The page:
Record shows Bielema easy target right now

By: Wally Hall
Published: Thursday, February 27, 2014
Arkansas coach Bret Bielema speaks during a National Signing Day ceremony Wednesday, Feb. 5, 2014, at the university's football complex.
Photo by Andy Shupe
Arkansas coach Bret Bielema speaks during a National Signing Day ceremony Wednesday, Feb. 5, 2014, at the university's football complex.

A few years ago there was a Sports Illustrated television commercial that started out with a coach’s wife answering the phone and then calling upstairs to her husband that Sports Illustrated was on the line for him.

The coach came running down the stairs, made a comment about he knew this would happen sooner or later, grabbed the phone and said, “This is Coach.”

The voice on the other end replied that Sports Illustrated was running a special for new subscribers.

That commercial came to mind while reading Stewart Mandel’s column titled, “Explaining Arkansas’ Bret Bielema’s fall from coaching grace.”

It is not a hatchet piece, but it isn’t exactly what Bielema wants from SI either.

It is a well-written, well-documented column about Arkansas’ coach and his recent statements about why he is for a 10-second defensive substitution rule and his much regretted “death certificates” comment that he used to support the proposal.

Bielema has since apologized for his comments about the death of California player Ted Agu, who died during off season training.

Mandel quoted an outraged Sandy Barbour, Cal’s athletic director, who said Bielema’s comments were misinformed, ill-advised and beyond insensitive.

Again, it is not a hatchet piece, but it is not without venom either.

Mandel compared Bielema to Lane Kiffin, who is now muffled at Alabama, and said that Bielema is on his way to being college football’s most reviled figure.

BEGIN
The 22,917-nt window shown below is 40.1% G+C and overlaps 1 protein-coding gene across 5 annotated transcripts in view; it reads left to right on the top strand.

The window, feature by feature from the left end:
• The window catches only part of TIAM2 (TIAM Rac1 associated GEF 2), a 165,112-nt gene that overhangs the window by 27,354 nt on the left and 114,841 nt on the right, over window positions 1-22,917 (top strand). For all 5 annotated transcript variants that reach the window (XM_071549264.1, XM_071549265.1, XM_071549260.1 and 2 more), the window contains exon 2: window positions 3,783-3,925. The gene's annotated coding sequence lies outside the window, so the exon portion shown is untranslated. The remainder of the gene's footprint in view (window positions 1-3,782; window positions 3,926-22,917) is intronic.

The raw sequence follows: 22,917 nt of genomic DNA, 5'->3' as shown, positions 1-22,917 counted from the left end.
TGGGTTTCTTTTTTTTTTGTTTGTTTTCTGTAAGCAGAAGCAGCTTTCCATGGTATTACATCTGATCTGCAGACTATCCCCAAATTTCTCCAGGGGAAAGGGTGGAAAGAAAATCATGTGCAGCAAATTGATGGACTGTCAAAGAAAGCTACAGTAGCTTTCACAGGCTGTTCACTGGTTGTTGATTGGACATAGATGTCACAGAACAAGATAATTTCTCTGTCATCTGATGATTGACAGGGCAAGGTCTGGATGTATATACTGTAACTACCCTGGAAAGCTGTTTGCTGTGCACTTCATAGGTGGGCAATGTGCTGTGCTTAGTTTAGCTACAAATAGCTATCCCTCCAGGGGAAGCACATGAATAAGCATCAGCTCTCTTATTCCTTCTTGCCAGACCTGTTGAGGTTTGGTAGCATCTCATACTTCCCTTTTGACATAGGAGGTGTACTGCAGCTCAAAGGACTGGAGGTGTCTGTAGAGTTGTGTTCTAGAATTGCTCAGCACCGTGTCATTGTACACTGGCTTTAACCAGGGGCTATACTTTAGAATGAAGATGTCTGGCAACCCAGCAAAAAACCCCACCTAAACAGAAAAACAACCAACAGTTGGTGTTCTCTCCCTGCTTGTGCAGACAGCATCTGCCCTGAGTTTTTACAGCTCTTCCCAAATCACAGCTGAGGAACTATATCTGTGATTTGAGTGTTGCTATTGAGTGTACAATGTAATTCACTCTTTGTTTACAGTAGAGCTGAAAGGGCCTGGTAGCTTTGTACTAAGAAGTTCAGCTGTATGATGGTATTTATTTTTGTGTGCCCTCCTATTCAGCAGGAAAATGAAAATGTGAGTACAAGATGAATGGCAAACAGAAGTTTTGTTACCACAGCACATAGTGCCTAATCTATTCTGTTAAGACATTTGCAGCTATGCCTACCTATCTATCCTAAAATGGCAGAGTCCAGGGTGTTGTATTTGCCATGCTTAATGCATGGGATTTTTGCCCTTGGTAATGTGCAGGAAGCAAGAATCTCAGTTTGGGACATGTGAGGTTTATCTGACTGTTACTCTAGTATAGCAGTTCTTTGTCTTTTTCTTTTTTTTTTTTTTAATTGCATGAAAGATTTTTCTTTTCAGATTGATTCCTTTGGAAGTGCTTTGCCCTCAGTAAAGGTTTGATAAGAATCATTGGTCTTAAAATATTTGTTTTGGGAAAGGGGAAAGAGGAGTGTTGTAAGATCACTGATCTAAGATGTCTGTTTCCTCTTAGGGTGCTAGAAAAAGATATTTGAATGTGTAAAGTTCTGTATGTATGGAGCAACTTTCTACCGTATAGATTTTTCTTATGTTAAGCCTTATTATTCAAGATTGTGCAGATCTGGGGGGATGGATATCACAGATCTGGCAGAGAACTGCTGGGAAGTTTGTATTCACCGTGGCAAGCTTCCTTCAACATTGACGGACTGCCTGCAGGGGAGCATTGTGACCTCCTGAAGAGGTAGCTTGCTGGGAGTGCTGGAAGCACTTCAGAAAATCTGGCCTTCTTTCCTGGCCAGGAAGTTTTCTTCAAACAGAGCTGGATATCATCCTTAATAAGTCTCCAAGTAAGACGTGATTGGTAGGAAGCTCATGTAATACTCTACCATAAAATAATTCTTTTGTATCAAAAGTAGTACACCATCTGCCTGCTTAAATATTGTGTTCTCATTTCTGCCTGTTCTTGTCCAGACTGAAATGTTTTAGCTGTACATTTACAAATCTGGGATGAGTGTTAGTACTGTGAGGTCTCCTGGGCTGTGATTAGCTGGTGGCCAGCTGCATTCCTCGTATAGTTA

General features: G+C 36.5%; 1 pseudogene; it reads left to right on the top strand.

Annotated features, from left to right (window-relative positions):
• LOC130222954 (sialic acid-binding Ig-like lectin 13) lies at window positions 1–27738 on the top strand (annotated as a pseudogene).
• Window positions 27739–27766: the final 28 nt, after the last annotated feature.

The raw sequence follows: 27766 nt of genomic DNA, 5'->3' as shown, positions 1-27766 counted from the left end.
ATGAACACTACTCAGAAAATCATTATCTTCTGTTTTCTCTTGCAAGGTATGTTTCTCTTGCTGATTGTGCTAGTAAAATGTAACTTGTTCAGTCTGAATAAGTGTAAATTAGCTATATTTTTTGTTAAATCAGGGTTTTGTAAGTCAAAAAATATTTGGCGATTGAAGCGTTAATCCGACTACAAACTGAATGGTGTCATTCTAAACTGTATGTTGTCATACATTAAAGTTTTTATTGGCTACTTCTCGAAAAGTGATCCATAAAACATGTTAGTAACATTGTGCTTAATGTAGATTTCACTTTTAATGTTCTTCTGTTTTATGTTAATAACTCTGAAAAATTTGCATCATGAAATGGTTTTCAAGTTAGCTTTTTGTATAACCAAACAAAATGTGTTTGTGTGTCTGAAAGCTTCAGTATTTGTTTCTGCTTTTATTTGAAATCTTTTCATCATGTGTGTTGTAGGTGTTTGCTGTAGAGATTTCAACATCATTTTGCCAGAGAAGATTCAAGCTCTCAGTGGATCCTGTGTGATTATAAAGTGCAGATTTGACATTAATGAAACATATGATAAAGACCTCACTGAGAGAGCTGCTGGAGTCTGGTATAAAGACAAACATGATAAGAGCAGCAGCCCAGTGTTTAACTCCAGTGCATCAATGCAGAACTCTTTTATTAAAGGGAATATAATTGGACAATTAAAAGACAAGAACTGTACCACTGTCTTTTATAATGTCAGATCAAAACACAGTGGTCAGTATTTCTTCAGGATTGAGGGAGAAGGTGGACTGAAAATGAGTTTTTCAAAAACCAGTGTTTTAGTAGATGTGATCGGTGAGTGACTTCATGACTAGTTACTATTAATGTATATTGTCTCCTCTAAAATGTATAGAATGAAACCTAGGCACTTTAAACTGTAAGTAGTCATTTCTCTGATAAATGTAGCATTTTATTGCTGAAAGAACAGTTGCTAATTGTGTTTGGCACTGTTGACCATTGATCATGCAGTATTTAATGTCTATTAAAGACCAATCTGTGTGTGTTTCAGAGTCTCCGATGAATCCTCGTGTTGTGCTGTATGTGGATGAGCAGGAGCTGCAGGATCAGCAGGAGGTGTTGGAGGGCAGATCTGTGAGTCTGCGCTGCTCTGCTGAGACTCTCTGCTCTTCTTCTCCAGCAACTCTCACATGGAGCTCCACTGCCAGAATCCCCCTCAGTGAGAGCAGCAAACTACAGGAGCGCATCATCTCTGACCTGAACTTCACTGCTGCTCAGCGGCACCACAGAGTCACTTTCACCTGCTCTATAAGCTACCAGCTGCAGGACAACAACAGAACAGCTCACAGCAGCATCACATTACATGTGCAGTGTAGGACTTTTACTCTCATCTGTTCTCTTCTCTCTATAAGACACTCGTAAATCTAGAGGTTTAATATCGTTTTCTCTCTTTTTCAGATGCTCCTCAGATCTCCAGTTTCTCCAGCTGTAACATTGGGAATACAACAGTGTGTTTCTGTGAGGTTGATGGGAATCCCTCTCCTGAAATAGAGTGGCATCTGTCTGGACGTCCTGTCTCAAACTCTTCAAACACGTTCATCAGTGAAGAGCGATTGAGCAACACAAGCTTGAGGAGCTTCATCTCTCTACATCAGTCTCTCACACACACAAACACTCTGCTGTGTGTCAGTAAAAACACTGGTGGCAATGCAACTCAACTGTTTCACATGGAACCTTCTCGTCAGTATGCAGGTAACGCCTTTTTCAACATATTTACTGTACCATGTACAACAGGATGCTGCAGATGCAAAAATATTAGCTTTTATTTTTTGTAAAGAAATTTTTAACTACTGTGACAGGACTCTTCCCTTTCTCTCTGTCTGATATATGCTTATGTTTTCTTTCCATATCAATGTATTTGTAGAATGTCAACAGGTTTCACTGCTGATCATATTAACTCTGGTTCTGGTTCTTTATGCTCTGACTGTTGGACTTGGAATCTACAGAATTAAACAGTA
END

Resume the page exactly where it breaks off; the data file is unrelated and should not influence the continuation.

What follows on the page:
That’s strong. Maybe too strong.

Bielema has fired from the lip a couple of times, but most coaches do.

It seems to this reporter that most people just don’t get why Bielema would leave Wisconsin for Arkansas, and because he did that there must be something wrong with him.

Most of the comments posted about the column were from Wisconsin fans and were not flattering, but from my vantage point it appears that Bielema is learning what it is like to be in the SEC.

If you are at Wisconsin and have three conference championships, you can say just about anything you want and not cause a national ruckus. If you are at Arkansas and have three victories, none in SEC play, you are definitely under a microscope.

Just how Bielema became the unofficial spokesman for the proposed rule change is a bit baffling. Even Steve Spurrier referred to it as Nick Saban’s rule. Saban has been very quiet about the subject. Maybe that is because he lives in the same state with Gus Malzahn, who proved at Auburn that a two-minute offense could be run successfully for an entire college game.

That is the problem some defensive-minded coaches have with the hurry-up, no-huddle offense. Stopping or slowing it.

The proposal is not going to pass. It probably won’t even get a vote.

Bielema knows the proposal isn’t going to pass whether he or Saban championed it, which may be why he made some defensive changes on his staff recently.

When you let anyone with a freshman quarterback - in this case LSU - drive 99 yards for a game-winning touchdown with 1:15 to play, you need to make changes.

Bielema had no way of knowing how far off course the Arkansas Razorbacks ship had wandered when he took the job. It is a monumental rebuilding task because there is speed and then there is SEC speed. The Hogs didn’t have enough speed, let alone SEC speed.

Until he starts to win some games, Bielema is going to be something of a target because he left Wisconsin for Arkansas.

Some people just don’t get quality of life, but you never hear a Southerner say they are going to retire up North.

Sports, Pages 17 on 02/27/2014